Nothing but questions!!

Kathy McKeithen got elected to the Atherton City Council in 2000 on a platform that had the following priorities:

  • Bring accountability, transparency, and responsive stewardship to town government
  • Create an environment that fosters respect and openness to citizens and town employees; seek input from Atherton citizens
  • Establish term limits so that new people with new ideas can keep the Council from becoming complacent

Councilmember McKeithen is soon to be completing her THIRD TERM.  She has now been on the City Council for twelve years.  Much like her commitment to TERM LIMITS—she seems to say one thing and do the opposite.  If she actually were doing what she says her priorities are, it is very likely things in Atherton would be okay.

Unfortunately, residents don’t feel respected at all.  Resident input on important matters, such as McKeithen’s pet library project, has been utterly ignored while her committee mushes ahead doing what they want.  And there is a lot that is going badly in Atherton.  Residents recognize that the town is having many, many problems.  The town has now gone nearly two years without having been able to hire a permanent town manager.  The last Interim Town Manager the town had quit abruptly six months ago.  There is yet to be any appointment.  The council is completely divided: the majority appears to be going “rogue” and, with no professional management to provide guidance, the council majority is taking actions with virtually no accountability to what is in the best interests of residents.

While the town has had continuous controversy and acrimony over the last twelve years, things are much worse than they ever have been and Kathy McKeithen is in the center of it all.  It seems like a good time to take a good hard look at what she is doing and whether or not McKeithen has lived up to ANY of her stated priorities.

The problem is, not only isn’t there any transparency, there isn’t any coherency either. Her notion of “responsive stewardship” feels more like covert deconstruction and conspiratorial agendas to strip rights (and now the park tennis courts) away from residents.  When one looks merely at the facts of what Kathy does, it makes little sense.  I find that I have many more questions about Kathy McKeithen—and especially why she does what she does—than I have answers. I wish I had the answers.  I am therefore going to do what I can, and write down my questions.  I am hoping that those of you who read this, can fill in some answers.  I’ll attempt to provide some answers or simply theories about why she does what she does, but please add your own insights where you can.  Use the open comment links but it is best that everyone respond anonymously.  These are perilous times in Atherton and, given what we know, anyone who ventures to critique Ms. McKeithen will get accused of something!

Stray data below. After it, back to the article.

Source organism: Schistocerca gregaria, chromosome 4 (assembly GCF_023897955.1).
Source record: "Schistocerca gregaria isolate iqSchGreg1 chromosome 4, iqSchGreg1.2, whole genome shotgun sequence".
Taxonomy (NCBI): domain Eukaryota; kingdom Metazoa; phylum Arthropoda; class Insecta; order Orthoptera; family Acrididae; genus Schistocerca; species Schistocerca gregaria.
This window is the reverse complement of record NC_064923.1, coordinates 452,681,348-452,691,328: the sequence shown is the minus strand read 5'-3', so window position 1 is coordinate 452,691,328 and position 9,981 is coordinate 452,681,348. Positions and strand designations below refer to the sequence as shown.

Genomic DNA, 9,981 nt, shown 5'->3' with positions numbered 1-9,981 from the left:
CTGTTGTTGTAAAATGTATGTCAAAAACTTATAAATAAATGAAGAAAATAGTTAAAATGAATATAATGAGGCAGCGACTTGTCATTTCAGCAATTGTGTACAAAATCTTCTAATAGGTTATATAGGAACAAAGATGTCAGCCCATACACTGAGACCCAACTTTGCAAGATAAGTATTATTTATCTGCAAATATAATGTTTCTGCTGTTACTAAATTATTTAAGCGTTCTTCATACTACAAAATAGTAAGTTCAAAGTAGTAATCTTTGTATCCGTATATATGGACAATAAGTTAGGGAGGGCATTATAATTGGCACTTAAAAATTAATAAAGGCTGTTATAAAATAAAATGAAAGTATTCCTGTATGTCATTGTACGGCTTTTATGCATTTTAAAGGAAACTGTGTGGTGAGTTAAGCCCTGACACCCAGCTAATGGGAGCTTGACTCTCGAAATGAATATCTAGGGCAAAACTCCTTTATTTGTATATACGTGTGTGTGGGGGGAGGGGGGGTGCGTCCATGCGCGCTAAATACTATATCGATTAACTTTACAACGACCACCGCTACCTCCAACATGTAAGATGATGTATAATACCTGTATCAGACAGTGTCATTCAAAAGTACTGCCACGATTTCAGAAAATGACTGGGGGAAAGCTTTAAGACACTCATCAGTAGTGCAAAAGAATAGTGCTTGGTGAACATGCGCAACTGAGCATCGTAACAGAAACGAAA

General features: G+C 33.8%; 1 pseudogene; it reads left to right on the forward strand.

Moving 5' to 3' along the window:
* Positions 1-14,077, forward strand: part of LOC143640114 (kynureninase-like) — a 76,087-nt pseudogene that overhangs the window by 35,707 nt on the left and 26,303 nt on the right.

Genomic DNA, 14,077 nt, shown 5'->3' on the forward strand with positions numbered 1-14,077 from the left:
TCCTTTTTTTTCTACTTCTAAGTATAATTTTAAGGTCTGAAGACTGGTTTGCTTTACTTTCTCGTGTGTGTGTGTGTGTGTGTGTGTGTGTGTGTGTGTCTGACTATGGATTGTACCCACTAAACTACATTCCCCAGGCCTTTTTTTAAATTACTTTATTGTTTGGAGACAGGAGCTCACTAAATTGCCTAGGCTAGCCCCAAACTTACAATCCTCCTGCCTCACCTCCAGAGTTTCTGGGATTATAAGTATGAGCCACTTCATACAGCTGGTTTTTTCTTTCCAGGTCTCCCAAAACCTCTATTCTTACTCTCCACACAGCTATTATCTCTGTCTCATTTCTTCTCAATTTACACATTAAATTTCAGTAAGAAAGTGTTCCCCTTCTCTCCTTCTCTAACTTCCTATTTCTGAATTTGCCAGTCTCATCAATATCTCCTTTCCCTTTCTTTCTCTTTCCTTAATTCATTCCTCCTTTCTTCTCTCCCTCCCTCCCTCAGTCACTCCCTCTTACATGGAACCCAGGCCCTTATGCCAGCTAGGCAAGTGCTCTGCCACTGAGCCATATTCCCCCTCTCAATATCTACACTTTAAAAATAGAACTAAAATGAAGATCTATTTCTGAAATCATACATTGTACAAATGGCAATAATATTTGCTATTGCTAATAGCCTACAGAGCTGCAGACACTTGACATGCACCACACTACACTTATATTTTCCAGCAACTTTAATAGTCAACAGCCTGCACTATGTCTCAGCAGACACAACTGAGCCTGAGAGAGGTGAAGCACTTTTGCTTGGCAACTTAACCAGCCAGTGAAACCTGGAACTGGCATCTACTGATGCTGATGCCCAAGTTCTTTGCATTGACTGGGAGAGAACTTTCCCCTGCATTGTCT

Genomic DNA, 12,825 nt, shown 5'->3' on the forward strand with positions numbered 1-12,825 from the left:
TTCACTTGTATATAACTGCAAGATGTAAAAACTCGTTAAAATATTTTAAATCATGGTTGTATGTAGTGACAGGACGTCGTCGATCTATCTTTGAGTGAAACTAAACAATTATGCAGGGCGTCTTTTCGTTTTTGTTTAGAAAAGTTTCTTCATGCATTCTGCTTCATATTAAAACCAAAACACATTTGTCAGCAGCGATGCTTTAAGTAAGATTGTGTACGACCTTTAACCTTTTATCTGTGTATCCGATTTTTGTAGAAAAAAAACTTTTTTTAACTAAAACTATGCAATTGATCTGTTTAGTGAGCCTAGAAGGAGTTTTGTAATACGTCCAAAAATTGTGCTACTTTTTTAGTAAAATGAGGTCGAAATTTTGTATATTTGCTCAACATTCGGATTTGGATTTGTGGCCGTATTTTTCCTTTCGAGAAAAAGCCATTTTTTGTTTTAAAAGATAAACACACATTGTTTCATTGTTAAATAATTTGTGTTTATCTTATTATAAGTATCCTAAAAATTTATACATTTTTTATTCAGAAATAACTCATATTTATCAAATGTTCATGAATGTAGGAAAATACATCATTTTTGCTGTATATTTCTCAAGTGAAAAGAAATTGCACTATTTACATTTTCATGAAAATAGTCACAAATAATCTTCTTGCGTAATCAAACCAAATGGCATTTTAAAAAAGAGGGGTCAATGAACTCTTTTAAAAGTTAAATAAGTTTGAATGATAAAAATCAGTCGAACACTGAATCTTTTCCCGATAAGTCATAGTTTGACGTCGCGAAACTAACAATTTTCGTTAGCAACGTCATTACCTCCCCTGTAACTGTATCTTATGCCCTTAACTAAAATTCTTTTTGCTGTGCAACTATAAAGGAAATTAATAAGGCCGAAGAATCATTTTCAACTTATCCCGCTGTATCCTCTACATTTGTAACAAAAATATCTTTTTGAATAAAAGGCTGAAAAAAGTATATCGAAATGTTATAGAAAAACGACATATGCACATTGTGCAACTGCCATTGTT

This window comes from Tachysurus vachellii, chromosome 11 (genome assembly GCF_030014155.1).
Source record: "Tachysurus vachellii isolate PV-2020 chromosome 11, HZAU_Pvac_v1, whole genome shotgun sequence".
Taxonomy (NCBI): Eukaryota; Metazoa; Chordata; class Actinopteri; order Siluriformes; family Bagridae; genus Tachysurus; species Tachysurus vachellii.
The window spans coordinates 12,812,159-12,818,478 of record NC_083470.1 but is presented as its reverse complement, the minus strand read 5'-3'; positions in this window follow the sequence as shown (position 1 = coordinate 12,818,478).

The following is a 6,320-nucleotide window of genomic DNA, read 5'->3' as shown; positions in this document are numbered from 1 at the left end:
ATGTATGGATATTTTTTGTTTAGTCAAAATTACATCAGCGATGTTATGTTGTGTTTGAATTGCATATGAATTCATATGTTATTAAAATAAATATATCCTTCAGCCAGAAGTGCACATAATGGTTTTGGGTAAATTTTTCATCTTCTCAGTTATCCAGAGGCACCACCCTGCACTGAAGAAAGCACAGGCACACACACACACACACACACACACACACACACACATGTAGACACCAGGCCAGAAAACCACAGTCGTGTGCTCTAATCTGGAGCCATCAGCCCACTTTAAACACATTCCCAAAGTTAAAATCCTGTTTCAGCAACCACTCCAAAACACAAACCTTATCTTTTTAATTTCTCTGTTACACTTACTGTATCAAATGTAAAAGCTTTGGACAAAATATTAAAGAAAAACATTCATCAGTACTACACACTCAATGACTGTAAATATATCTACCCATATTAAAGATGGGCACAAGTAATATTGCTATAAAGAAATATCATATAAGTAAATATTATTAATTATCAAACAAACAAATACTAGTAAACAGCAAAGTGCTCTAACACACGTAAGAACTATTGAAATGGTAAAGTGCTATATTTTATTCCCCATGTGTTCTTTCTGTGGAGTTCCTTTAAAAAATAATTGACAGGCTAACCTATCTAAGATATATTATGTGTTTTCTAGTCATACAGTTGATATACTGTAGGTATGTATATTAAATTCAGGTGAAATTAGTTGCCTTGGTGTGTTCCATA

3. How many lawsuits has McKeithen supported on behalf of her Lindenwood neighbors?

Lawsuits that the whole town had to pay for but which were not in the best interests of the whole town, but just those who reside near Kathy in Lindenwood, include:

  • 1.  Lawsuit to prevent Lindenwood Urns from moving to the other side of Atherton.  Total cost to Atherton was: $_____________?
  • 2.  Lawsuit over Menlo-Atherton High School installing stadium lights.  Total cost to Atherton was:  $_______________?
  • 3.  Lawsuit to prevent Menlo-Atherton High School from building the Performing Arts Center.  Total cost to Atherton residents was:  $_______________?

Atherton lost all of these lawsuits, as far as I know.  Does anyone know what the total damage to the town was from McKeithen’s eagerness to help her biggest supporters?

Were there others?

7. What or who is driving the City Council?

The City Council has taken some very controversial actions in the last year or so, with no permanent Town Manager.  It is noteworthy that, as long as a year ago (last June), the council knew that they needed to find a permanent town manager.  Yet, they did not approve the then interim manager, John Danielson, to initiate a search, even though that was his specific purpose when he was hired.  They had him spend his time firing most all of the town staff.  They unwisely planned to have Danielson’s term extended by getting an exemption for him from his Calpers restriction on working mor than a year.  When that didn’t work after more than a year, he quit suddenly (rather than risk losing his pension) and the town council was left looking like idiots. In response, they pretended to assign the young city clerk to the job of Interim Town Manager.

In effect, there is no Town Manager, as Theresa has no capacity to stand up to the over-reaching council.  What have they gone ahead to do, while there is no professional in place?  Have they focused on finding a Town Manager to manage the town?  No.  Six months later, they do not appear to have not found the right candidate.  Yet, let’s look at the things this council has spent their time doing or at least threatening to do:

1.  Ramming the Library EIR through on an expedited basis, at an extra cost of almost $100,000 for the EIR due entirely to the controversy which development plan conflicts entirely with the Town’s General Plan and Zoning Ordinances.

2.  Abruptly halt accepting rentals of the facilities in Holbrook-Palmer Park without first submitting that question to an agenda item for the full council to review, prior to any council approval of the library, in conflict with the provisions of the General Plan.

3.  Attempted to disband but had to make do with merely suspending the town’s environmental committee when individuals step up to oppose the Library Plan.